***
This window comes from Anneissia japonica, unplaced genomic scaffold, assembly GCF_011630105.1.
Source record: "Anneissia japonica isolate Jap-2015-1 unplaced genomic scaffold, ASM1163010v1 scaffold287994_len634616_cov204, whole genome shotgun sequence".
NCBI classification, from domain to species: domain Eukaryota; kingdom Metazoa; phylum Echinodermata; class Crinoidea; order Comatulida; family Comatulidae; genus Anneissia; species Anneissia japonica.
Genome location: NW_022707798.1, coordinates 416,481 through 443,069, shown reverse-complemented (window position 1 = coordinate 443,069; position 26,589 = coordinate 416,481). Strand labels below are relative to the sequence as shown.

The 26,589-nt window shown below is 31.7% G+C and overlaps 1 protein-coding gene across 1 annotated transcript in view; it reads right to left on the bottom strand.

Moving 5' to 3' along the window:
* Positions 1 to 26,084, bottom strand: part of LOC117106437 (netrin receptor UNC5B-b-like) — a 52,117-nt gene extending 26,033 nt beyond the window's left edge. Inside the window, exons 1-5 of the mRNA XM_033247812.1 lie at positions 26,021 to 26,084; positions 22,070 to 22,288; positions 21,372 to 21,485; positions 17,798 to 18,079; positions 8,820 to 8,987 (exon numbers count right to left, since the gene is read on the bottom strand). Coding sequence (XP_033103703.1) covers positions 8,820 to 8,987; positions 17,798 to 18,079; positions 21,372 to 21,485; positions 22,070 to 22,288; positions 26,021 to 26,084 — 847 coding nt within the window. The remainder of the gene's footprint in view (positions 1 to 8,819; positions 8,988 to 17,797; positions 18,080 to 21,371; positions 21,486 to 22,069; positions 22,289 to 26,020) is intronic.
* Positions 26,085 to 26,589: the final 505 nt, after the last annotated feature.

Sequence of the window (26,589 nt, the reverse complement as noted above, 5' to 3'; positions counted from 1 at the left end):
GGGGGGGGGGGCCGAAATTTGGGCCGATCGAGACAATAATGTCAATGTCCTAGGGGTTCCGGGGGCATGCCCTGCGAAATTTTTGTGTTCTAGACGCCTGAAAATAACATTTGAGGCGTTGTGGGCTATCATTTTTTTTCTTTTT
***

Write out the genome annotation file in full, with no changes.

This window comes from Anneissia japonica, unplaced genomic scaffold, assembly GCF_011630105.1.
Source record: "Anneissia japonica isolate Jap-2015-1 unplaced genomic scaffold, ASM1163010v1 scaffold287994_len634616_cov204, whole genome shotgun sequence".
NCBI classification, from domain to species: domain Eukaryota; kingdom Metazoa; phylum Echinodermata; class Crinoidea; order Comatulida; family Comatulidae; genus Anneissia; species Anneissia japonica.
Genome location: NW_022707798.1, coordinates 416,481 through 443,069, shown reverse-complemented (window position 1 = coordinate 443,069; position 26,589 = coordinate 416,481). Strand labels below are relative to the sequence as shown.

The 26,589-nt window shown below is 31.7% G+C and overlaps 1 protein-coding gene across 1 annotated transcript in view; it reads right to left on the bottom strand.

Moving 5' to 3' along the window:
* Positions 1 to 26,084, bottom strand: part of LOC117106437 (netrin receptor UNC5B-b-like) — a 52,117-nt gene extending 26,033 nt beyond the window's left edge. Inside the window, exons 1-5 of the mRNA XM_033247812.1 lie at positions 26,021 to 26,084; positions 22,070 to 22,288; positions 21,372 to 21,485; positions 17,798 to 18,079; positions 8,820 to 8,987 (exon numbers count right to left, since the gene is read on the bottom strand). Coding sequence (XP_033103703.1) covers positions 8,820 to 8,987; positions 17,798 to 18,079; positions 21,372 to 21,485; positions 22,070 to 22,288; positions 26,021 to 26,084 — 847 coding nt within the window. The remainder of the gene's footprint in view (positions 1 to 8,819; positions 8,988 to 17,797; positions 18,080 to 21,371; positions 21,486 to 22,069; positions 22,289 to 26,020) is intronic.
* Positions 26,085 to 26,589: the final 505 nt, after the last annotated feature.

Sequence of the window (26,589 nt, the reverse complement as noted above, 5' to 3'; positions counted from 1 at the left end):
GGGGGGGGGGGCCGAAATTTGGGCCGATCGAGACAATAATGTCAATGTCCTAGGGGTTCCGGGGGCATGCCCTGCGAAATTTTTGTGTTCTAGACGCCTGAAAATAACATTTGAGGCGTTGTGGGCTATCATTTTTTTTCTTTTT